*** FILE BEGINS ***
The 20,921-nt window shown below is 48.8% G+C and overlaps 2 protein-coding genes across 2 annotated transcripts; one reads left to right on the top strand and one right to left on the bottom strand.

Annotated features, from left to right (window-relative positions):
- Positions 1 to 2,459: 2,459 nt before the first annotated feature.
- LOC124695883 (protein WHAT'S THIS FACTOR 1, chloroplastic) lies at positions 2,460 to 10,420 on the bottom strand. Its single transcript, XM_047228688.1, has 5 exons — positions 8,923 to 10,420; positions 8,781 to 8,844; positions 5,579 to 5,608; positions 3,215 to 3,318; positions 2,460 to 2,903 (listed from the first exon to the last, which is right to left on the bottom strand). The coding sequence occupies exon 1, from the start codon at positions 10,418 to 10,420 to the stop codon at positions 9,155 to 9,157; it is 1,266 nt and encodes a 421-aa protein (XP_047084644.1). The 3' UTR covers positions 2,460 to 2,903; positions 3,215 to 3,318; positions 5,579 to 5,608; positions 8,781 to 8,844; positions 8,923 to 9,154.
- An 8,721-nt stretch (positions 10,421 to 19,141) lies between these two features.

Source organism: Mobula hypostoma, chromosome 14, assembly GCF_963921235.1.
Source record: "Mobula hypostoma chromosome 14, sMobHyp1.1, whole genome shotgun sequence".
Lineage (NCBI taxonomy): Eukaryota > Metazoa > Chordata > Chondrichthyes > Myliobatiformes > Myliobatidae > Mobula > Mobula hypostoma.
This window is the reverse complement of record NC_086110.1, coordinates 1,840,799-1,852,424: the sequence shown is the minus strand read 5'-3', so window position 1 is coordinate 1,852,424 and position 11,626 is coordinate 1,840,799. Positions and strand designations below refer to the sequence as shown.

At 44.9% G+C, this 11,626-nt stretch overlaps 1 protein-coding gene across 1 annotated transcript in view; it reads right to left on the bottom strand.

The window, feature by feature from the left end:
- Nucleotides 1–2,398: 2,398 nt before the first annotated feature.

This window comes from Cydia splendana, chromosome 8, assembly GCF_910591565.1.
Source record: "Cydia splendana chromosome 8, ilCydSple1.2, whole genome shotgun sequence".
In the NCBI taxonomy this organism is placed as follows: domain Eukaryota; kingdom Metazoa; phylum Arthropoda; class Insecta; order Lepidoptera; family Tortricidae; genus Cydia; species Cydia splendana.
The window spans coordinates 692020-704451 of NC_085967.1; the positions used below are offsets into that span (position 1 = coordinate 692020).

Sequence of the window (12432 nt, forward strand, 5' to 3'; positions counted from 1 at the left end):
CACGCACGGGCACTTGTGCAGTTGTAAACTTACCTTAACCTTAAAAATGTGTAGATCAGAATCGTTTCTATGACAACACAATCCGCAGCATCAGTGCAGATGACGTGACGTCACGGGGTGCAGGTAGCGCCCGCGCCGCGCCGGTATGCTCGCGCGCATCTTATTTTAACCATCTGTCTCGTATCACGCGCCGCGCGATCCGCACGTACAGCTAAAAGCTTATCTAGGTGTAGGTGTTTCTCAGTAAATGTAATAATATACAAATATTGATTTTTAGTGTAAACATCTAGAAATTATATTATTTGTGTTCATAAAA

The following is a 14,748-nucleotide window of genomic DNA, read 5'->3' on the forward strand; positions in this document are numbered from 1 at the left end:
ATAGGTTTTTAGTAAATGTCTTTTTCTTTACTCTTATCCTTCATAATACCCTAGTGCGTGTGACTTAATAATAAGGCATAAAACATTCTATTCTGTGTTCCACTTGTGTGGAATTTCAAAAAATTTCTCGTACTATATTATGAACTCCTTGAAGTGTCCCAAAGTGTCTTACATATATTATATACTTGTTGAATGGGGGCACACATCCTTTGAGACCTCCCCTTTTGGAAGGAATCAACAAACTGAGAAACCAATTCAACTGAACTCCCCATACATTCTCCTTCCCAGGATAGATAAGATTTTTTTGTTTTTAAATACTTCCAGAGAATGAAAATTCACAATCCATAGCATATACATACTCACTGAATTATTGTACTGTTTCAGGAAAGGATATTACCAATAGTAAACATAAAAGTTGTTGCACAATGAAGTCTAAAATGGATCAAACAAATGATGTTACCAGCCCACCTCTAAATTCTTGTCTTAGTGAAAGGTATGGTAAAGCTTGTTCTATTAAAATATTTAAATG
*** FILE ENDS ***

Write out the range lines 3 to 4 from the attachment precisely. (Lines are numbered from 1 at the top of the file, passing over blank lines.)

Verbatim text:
- Positions 1 to 2,459: 2,459 nt before the first annotated feature.
- LOC124695883 (protein WHAT'S THIS FACTOR 1, chloroplastic) lies at positions 2,460 to 10,420 on the bottom strand. Its single transcript, XM_047228688.1, has 5 exons — positions 8,923 to 10,420; positions 8,781 to 8,844; positions 5,579 to 5,608; positions 3,215 to 3,318; positions 2,460 to 2,903 (listed from the first exon to the last, which is right to left on the bottom strand). The coding sequence occupies exon 1, from the start codon at positions 10,418 to 10,420 to the stop codon at positions 9,155 to 9,157; it is 1,266 nt and encodes a 421-aa protein (XP_047084644.1). The 3' UTR covers positions 2,460 to 2,903; positions 3,215 to 3,318; positions 5,579 to 5,608; positions 8,781 to 8,844; positions 8,923 to 9,154.